Dr. Joseph B. McCormick is the Regional Dean of The University of Texas Health Science Center (UT Health) School of Public Health Brownsville Regional Campus (SPH), professor of Epidemiology at UT Health San Antonio, and Associate Dean at The University of Texas Rio Grande Valley School of Medicine. UT Health SPH provides high quality, public health graduate education to the local residents of the Lower Rio Grande Valley of South Texas, as well as to national and international students. Its strategic location in South Texas provides the opportunity for research and intervention in a Hispanic population (Mexican Americans) with marked socioeconomic disparities. Dr. McCormick served as the RHP5 coordinator for the Texas 1115 Transformation Waiver, and is responsible for 8 projects under the waiver. In one of the 8 projects, UT Health SPH and the Rio Grande Valley Health Information Exchange partnered to implement a chronic disease registry in clinics in the Rio Grande Valley region of Texas.
Texas counties of Cameron, Hidalgo, Starr, Willacy, Jim Hogg, Webb and Zapata have among the highest rates of Type II diabetes in the U.S. Additionally, this region has a large Medicaid population and the highest uninsured rate in the state; both groups tend to have higher-than-average incidences of diabetes and emergency room visits. Providers are in need of a tool to track patient progress, design customized treatment plans and improve quality of care for individuals with diabetes.
In partnership with University of Texas Health Science Center, the Rio Grande Valley Health Information Exchange (RGV HIE) established a diabetes registry and utilized population health management tools for physicians who treat those with diabetes. Data such as disease status, hospital admission, co-morbidities and treatment recommendations are entered into the registry. Through this integration of electronic health records into the RGV HIE, physicians access registry dashboards to help them prioritize and coordinate patient care, including alerts for patients who have not received their recommended care. The tool incorporates data from major health systems in Cameron and Hidalgo counties, and in the future, will expand to include information from federally qualified health systems and accountable care organizations. The project is being financed through the state’s 1115 Transformation Waiver.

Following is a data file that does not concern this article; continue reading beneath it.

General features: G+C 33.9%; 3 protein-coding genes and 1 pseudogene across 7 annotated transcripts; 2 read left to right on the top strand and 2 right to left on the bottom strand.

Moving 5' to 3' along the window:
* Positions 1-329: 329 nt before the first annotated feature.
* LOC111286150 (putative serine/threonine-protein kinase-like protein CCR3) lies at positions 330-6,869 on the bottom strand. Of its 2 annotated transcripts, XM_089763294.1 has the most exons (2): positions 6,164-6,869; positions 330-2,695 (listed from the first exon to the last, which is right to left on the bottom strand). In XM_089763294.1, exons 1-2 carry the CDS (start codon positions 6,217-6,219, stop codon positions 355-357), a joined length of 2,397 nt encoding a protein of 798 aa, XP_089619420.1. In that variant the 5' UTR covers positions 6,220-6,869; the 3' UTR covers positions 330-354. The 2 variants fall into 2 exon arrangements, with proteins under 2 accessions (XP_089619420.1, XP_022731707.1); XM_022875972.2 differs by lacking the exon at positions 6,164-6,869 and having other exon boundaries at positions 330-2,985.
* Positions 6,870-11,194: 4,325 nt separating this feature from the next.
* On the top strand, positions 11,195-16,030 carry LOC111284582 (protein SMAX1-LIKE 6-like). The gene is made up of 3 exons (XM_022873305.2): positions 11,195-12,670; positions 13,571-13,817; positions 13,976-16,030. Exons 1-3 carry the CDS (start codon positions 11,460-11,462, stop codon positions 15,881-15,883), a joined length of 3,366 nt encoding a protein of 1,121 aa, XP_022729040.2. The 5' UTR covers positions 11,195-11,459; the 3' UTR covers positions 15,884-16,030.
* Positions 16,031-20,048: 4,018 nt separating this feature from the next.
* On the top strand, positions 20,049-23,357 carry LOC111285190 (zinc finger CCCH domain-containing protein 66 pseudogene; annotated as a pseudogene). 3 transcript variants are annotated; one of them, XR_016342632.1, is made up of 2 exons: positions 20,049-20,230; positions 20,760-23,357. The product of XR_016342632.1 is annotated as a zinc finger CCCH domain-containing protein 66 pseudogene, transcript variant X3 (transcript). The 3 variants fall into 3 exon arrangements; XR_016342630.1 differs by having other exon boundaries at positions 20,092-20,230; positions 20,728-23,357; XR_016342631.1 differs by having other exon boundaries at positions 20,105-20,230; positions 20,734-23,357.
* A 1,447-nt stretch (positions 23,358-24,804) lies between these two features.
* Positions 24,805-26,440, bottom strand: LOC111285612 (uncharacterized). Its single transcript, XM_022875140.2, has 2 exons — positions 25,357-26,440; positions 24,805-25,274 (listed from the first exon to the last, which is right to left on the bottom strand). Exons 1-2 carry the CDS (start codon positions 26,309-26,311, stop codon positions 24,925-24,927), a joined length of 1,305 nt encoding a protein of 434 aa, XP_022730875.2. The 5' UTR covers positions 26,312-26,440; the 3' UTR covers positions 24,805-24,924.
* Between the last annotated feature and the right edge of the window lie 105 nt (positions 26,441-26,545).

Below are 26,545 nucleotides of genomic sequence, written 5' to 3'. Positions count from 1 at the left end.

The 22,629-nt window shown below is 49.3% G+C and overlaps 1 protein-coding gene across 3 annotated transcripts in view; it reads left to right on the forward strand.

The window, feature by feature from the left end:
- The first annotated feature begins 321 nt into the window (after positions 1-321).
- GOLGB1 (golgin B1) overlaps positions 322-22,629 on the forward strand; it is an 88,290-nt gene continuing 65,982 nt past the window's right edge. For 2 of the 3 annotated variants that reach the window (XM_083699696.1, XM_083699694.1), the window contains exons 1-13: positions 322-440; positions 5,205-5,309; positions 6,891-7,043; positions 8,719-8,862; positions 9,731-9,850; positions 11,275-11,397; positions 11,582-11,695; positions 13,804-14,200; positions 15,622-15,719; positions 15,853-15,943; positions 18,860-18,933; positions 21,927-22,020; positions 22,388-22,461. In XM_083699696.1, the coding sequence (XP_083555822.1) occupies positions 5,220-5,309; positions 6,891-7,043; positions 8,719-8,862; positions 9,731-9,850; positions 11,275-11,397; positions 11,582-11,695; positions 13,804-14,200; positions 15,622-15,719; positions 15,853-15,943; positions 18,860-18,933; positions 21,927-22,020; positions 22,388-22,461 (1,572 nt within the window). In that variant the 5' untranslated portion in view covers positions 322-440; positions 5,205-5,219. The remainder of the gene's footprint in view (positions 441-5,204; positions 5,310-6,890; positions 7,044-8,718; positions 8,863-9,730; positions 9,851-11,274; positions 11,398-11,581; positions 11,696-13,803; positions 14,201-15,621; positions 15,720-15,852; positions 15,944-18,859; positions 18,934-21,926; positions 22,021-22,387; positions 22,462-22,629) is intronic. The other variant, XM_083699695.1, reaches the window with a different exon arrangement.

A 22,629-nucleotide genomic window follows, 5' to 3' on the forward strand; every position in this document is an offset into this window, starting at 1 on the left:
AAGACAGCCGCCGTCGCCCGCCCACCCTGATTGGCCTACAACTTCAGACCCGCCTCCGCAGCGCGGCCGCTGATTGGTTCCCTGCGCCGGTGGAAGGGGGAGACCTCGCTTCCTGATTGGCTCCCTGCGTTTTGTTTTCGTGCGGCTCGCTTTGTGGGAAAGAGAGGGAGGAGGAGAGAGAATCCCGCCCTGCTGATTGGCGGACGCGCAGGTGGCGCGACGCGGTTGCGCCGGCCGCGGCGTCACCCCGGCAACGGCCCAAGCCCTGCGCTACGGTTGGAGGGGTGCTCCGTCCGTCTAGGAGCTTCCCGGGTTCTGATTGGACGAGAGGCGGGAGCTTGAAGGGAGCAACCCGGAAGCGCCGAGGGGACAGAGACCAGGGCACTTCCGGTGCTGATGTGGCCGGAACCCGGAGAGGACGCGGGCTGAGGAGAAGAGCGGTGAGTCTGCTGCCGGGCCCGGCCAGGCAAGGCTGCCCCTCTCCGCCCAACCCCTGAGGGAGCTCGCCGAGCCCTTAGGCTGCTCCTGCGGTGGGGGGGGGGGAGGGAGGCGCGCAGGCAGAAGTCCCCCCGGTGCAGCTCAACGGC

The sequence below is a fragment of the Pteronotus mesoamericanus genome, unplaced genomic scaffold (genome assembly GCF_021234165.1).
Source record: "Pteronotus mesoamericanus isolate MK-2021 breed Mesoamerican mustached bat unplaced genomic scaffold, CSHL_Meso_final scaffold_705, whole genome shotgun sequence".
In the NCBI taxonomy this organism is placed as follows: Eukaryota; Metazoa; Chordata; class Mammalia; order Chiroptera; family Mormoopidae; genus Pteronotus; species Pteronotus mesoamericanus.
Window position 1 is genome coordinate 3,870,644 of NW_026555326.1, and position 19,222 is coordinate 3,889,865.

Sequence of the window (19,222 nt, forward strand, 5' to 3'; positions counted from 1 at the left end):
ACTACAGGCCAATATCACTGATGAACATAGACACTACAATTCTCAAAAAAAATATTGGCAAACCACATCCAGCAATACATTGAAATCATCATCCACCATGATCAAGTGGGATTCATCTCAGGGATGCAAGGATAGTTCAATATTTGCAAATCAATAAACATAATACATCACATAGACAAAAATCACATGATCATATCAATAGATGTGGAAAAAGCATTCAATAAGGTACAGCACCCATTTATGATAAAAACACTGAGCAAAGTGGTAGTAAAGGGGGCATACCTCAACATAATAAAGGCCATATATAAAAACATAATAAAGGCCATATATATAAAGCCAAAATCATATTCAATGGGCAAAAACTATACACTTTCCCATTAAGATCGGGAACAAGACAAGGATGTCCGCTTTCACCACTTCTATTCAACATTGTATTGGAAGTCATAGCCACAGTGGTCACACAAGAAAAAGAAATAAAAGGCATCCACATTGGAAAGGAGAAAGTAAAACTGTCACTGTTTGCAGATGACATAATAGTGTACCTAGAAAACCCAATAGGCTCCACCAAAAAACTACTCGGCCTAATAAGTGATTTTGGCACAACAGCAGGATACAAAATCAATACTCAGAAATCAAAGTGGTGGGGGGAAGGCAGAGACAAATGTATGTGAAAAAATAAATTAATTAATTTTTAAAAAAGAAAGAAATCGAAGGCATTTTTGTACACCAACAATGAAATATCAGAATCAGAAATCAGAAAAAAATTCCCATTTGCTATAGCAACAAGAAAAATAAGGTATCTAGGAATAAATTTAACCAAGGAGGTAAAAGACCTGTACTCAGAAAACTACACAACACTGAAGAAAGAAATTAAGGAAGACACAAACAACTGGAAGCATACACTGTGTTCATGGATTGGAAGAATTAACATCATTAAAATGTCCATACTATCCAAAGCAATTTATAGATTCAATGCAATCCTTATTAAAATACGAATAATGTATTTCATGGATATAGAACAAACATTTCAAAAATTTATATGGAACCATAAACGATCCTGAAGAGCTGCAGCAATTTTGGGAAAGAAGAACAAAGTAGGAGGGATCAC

By accessing the RVG registry and using population health management tools, providers spend less time analyzing data and more time talking to their diabetic patients and providing them with key, timely information to manage their condition. The result is better disease management, saving time and money. Overtime, RGV HIE will track the success of the registry, aiming to improve diabetes control – using HbA1c to measure hemoglobin – by 5 percent in year 4 and another 10 percent by year 5.
A diabetes registry and population health management solutions are vital tools in managing chronic disease, controlling costs and improving quality care.